Educating journalists about Canada’s propaganda system an eyeopener

“Propaganda is to a democracy what the bludgeon is to a totalitarian state.”
Noam Chomsky

 

Propaganda isn’t a euphemism for how the other side controls information. Nor is it simply about jailing journalists or shuttering media outlets. A serious discussion of the matter must look at the broader forces shaping information dissemination and suppression.

On May 22 I spoke on a panel at the Canadian Association of Journalists conference titled Censorship, Journalism and War. The Ukraine-focused exchange climaxed with journalist Justin Ling asking if I was “ashamed” for having been interviewed by RT. Nope.

The CEO of Ethnic Channels Group, Slava Levin, launched the discussion by describing how broadcasters Rogers, Bell and Shaw summarily removed RT from their networks. As the distributor of RT and many international channels in Canada, Levin pointed out how the decision subverted the regulatory process.

The broadcasters and Liberals indifference to the regulatory process warrants criticism but I sought to drive the discussion away from RT, Russia, China and authoritarian enemies. Even without formal restrictions, the corporate media (and CBC) permit only a narrow spectrum of opinion regarding Canadian foreign policy, as I detail in my 2016 book A Propaganda System: How Government, Corporations, Media and Academia Sell War and Exploitation. Various internal and external factors explain the media’s biased international coverage. Most importantly, a small number of mega corporations own most of Canada’s media and depend on other large corporations for advertising revenue. Less dependent on advertising, CBC relies on government funds and has long been close to the foreign policy establishment. All major media firms rely on easily accessible information, which is largely generated by US wire services, Global Affairs, DND, internationally focused corporations and a bevy of think tanks and academic departments tied to the military, arms industry and corporate elite. Finally, the military, foreign affairs, organized ethnic lobbies and major corporations have the power to punish media that upset them.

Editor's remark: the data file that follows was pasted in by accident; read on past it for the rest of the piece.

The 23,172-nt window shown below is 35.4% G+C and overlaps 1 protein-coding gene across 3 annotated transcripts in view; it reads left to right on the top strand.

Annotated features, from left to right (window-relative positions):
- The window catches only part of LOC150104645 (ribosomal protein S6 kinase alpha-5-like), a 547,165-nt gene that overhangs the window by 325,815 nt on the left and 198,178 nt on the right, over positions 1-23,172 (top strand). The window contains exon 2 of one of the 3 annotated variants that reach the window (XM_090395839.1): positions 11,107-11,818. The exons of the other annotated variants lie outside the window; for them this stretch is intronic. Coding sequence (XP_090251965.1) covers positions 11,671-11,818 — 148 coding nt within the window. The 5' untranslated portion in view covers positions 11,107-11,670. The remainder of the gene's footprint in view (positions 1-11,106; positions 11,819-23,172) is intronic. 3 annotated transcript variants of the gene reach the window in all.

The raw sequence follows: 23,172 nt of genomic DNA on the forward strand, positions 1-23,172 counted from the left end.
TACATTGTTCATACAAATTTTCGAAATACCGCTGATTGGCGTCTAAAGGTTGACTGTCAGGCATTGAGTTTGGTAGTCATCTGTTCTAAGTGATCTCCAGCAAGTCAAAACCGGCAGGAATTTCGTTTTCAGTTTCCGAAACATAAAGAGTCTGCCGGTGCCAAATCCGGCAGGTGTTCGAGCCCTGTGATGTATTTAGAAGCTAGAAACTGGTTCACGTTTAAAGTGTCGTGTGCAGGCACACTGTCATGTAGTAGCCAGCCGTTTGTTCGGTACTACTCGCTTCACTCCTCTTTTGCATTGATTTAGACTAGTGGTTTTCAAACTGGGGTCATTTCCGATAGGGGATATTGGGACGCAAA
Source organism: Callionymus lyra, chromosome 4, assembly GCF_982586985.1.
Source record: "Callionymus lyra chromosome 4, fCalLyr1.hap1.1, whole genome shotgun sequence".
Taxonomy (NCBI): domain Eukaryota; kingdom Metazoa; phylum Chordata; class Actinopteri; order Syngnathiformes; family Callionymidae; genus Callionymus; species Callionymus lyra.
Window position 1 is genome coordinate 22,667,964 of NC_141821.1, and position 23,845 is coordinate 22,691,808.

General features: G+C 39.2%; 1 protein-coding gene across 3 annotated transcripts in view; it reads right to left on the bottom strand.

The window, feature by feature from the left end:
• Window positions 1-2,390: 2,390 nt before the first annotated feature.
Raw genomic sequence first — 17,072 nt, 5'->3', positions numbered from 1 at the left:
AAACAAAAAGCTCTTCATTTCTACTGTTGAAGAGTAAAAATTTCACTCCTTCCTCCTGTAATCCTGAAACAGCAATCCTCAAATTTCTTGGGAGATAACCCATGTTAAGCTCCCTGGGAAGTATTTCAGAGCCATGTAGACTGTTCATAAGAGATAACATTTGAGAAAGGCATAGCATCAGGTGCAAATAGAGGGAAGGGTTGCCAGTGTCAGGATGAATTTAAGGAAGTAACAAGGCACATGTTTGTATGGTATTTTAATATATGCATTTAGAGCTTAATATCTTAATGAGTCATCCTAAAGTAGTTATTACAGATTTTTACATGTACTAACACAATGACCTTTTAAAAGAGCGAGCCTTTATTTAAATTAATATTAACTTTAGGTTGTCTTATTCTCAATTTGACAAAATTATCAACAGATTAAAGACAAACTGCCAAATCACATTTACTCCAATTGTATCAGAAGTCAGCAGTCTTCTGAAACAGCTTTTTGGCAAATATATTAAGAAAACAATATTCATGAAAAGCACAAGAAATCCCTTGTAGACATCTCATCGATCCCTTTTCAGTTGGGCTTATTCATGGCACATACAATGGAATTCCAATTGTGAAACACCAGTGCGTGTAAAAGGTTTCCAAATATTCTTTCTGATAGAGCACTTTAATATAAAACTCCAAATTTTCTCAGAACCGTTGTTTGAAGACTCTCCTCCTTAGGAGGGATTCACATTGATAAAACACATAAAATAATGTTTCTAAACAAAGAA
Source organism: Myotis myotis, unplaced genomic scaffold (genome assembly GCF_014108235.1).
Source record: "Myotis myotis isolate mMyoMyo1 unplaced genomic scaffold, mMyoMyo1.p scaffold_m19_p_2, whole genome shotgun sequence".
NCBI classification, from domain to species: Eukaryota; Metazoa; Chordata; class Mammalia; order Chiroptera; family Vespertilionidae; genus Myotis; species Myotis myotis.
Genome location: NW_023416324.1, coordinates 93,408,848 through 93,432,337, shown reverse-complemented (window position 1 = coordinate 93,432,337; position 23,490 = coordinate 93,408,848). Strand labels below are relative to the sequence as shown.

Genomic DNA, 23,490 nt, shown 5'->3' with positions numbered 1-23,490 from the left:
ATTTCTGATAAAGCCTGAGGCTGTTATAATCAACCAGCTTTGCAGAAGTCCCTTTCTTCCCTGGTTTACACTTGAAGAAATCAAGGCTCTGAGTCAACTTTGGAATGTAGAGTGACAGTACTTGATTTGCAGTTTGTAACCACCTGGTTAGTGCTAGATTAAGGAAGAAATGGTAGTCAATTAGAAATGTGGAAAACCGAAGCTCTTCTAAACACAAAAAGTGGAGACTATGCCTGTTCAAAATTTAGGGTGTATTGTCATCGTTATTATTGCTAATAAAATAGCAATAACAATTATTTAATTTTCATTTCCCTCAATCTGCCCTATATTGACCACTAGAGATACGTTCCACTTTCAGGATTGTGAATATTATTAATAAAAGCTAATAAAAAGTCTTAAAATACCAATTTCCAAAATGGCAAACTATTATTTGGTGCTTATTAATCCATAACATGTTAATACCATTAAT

In their coverage of Russia’s war with Ukraine/NATO the Canadian media and RT are the mirror image. They are exceedingly one-sided and their divergent reactions to antiwar disrupters highlight the point.

At the panel I contrasted the Canadian and Russian ‘propaganda systems’ reaction to my March 21 interruption of foreign affairs minister Melanie Joly on Canada’s role in escalating violence in Ukraine, opposing the Minsk peace accord and promoting NATO expansion. With the exception of a short clip by CTV News World, Canadian media outlets that covered Joly’s speech on Ukraine ignored my intervention.

The Russian media treated the intervention differently. They portrayed me as an important author with a number of the top Russian channels inviting me on to comment. Russian media treated my disruption in a similar way to how the North American media covered Marina Ovsyannikova two weeks earlier. After she held a “no war” sign on Russia’s Channel One the western media hailed Ovsyannikova.

I told the audience that the CBC refuses to offer vital context. Just prior to the Russian invasion I wrote about senior CBC military writer Murray Brewster, who published a slew of reports in the proceeding weeks portraying Canada/US positively and Russia negatively while failing to report information he’d previously revealed that undercuts the notion that Canada is on the side of angels in the Ukraine crisis. In 2015 Brewster revealed that the protesters who overthrew elected President Viktor Yanukovych in 2014 were stationed in the Canadian embassy in Kyiv for a week. That year Brewster also reported that Canadian soldiers trained neo-Nazi political forces in Ukraine and in 2008 that Canada pushed Ukraine’s adhesion to NATO against Russian, French and German objections. These measures increased tensions, led to war in the east part of the Ukraine and helped precipitate Russia’s illegal invasion.

In his intervention senior CBC international correspondent Saša Petricic described how in countries with more repressive media climates that an “atmosphere” of self-censorship develops. In response I asked who in the room had heard of the Ottawa Initiative on Haiti?